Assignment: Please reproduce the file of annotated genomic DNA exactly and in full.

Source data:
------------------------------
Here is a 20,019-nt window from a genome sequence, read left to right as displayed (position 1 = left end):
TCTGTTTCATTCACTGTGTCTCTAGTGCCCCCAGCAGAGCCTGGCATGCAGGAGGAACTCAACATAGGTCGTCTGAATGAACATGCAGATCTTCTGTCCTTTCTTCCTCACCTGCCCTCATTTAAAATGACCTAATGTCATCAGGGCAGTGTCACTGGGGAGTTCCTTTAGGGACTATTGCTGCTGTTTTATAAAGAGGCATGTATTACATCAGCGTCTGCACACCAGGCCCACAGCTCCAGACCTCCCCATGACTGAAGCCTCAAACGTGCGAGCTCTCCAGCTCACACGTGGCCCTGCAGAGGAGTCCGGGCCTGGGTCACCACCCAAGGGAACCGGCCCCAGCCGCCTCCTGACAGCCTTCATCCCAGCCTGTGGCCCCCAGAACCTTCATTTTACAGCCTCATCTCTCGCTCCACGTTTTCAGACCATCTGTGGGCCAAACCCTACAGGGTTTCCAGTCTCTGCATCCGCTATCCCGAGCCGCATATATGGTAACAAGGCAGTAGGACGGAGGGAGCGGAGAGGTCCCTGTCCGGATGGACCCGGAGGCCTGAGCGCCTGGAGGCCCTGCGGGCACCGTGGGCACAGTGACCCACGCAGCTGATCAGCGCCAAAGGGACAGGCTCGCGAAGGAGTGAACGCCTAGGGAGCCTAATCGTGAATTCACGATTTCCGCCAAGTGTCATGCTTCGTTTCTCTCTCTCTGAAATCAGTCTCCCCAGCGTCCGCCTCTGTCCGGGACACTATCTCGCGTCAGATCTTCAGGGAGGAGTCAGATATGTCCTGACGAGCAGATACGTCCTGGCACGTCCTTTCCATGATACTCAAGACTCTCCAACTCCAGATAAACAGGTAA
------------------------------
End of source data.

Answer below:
Here is a 20,019-nt window from a genome sequence, read left to right as displayed (position 1 = left end):
TCTGTTTCATTCACTGTGTCTCTAGTGCCCCCAGCAGAGCCTGGCATGCAGGAGGAACTCAACATAGGTCGTCTGAATGAACATGCAGATCTTCTGTCCTTTCTTCCTCACCTGCCCTCATTTAAAATGACCTAATGTCATCAGGGCAGTGTCACTGGGGAGTTCCTTTAGGGACTATTGCTGCTGTTTTATAAAGAGGCATGTATTACATCAGCGTCTGCACACCAGGCCCACAGCTCCAGACCTCCCCATGACTGAAGCCTCAAACGTGCGAGCTCTCCAGCTCACACGTGGCCCTGCAGAGGAGTCCGGGCCTGGGTCACCACCCAAGGGAACCGGCCCCAGCCGCCTCCTGACAGCCTTCATCCCAGCCTGTGGCCCCCAGAACCTTCATTTTACAGCCTCATCTCTCGCTCCACGTTTTCAGACCATCTGTGGGCCAAACCCTACAGGGTTTCCAGTCTCTGCATCCGCTATCCCGAGCCGCATATATGGTAACAAGGCAGTAGGACGGAGGGAGCGGAGAGGTCCCTGTCCGGATGGACCCGGAGGCCTGAGCGCCTGGAGGCCCTGCGGGCACCGTGGGCACAGTGACCCACGCAGCTGATCAGCGCCAAAGGGACAGGCTCGCGAAGGAGTGAACGCCTAGGGAGCCTAATCGTGAATTCACGATTTCCGCCAAGTGTCATGCTTCGTTTCTCTCTCTCTGAAATCAGTCTCCCCAGCGTCCGCCTCTGTCCGGGACACTATCTCGCGTCAGATCTTCAGGGAGGAGTCAGATATGTCCTGACGAGCAGATACGTCCTGGCACGTCCTTTCCATGATACTCAAGACTCTCCAACTCCAGATAAACAGGTAA